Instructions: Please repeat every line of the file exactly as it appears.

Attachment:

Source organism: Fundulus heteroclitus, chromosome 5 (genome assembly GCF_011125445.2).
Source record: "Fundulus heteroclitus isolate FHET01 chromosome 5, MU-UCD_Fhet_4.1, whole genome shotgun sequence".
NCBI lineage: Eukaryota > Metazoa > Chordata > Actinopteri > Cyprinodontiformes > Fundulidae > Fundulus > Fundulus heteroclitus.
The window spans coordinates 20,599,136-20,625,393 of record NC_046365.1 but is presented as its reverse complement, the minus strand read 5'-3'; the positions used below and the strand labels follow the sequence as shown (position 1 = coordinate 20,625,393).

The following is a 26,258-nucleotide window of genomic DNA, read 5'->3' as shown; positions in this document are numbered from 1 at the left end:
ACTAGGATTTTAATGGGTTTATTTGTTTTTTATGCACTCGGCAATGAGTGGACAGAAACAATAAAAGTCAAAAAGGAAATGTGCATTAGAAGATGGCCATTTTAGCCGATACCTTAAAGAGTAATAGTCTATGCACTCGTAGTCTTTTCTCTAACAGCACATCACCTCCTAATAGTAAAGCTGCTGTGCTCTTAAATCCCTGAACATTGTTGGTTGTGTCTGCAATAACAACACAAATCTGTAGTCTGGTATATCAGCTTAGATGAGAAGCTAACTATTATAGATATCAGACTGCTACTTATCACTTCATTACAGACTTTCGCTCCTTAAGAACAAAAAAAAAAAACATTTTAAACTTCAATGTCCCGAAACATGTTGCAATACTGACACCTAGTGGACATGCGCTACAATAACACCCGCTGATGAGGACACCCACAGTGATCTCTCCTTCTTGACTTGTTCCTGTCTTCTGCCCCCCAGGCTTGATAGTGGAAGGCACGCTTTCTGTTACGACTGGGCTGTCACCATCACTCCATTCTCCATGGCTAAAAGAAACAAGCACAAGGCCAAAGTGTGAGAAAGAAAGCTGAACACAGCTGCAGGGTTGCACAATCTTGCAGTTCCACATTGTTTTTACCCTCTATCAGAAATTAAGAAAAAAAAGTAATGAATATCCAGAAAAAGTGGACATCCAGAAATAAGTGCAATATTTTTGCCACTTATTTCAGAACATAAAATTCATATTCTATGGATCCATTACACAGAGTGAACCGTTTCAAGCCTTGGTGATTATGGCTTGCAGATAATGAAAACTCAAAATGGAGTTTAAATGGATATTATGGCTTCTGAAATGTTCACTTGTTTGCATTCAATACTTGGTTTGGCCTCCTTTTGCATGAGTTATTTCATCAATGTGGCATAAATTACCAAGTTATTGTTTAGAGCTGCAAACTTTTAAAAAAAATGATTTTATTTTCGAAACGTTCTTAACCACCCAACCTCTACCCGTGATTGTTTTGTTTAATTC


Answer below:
Source organism: Fundulus heteroclitus, chromosome 5 (genome assembly GCF_011125445.2).
Source record: "Fundulus heteroclitus isolate FHET01 chromosome 5, MU-UCD_Fhet_4.1, whole genome shotgun sequence".
NCBI lineage: Eukaryota > Metazoa > Chordata > Actinopteri > Cyprinodontiformes > Fundulidae > Fundulus > Fundulus heteroclitus.
The window spans coordinates 20,599,136-20,625,393 of record NC_046365.1 but is presented as its reverse complement, the minus strand read 5'-3'; the positions used below and the strand labels follow the sequence as shown (position 1 = coordinate 20,625,393).

The following is a 26,258-nucleotide window of genomic DNA, read 5'->3' as shown; positions in this document are numbered from 1 at the left end:
ACTAGGATTTTAATGGGTTTATTTGTTTTTTATGCACTCGGCAATGAGTGGACAGAAACAATAAAAGTCAAAAAGGAAATGTGCATTAGAAGATGGCCATTTTAGCCGATACCTTAAAGAGTAATAGTCTATGCACTCGTAGTCTTTTCTCTAACAGCACATCACCTCCTAATAGTAAAGCTGCTGTGCTCTTAAATCCCTGAACATTGTTGGTTGTGTCTGCAATAACAACACAAATCTGTAGTCTGGTATATCAGCTTAGATGAGAAGCTAACTATTATAGATATCAGACTGCTACTTATCACTTCATTACAGACTTTCGCTCCTTAAGAACAAAAAAAAAAAACATTTTAAACTTCAATGTCCCGAAACATGTTGCAATACTGACACCTAGTGGACATGCGCTACAATAACACCCGCTGATGAGGACACCCACAGTGATCTCTCCTTCTTGACTTGTTCCTGTCTTCTGCCCCCCAGGCTTGATAGTGGAAGGCACGCTTTCTGTTACGACTGGGCTGTCACCATCACTCCATTCTCCATGGCTAAAAGAAACAAGCACAAGGCCAAAGTGTGAGAAAGAAAGCTGAACACAGCTGCAGGGTTGCACAATCTTGCAGTTCCACATTGTTTTTACCCTCTATCAGAAATTAAGAAAAAAAAGTAATGAATATCCAGAAAAAGTGGACATCCAGAAATAAGTGCAATATTTTTGCCACTTATTTCAGAACATAAAATTCATATTCTATGGATCCATTACACAGAGTGAACCGTTTCAAGCCTTGGTGATTATGGCTTGCAGATAATGAAAACTCAAAATGGAGTTTAAATGGATATTATGGCTTCTGAAATGTTCACTTGTTTGCATTCAATACTTGGTTTGGCCTCCTTTTGCATGAGTTATTTCATCAATGTGGCATAAATTACCAAGTTATTGTTTAGAGCTGCAAACTTTTAAAAAAAATGATTTTATTTTCGAAACGTTCTTAACCACCCAACCTCTACCCGTGATTGTTTTGTTTAATTC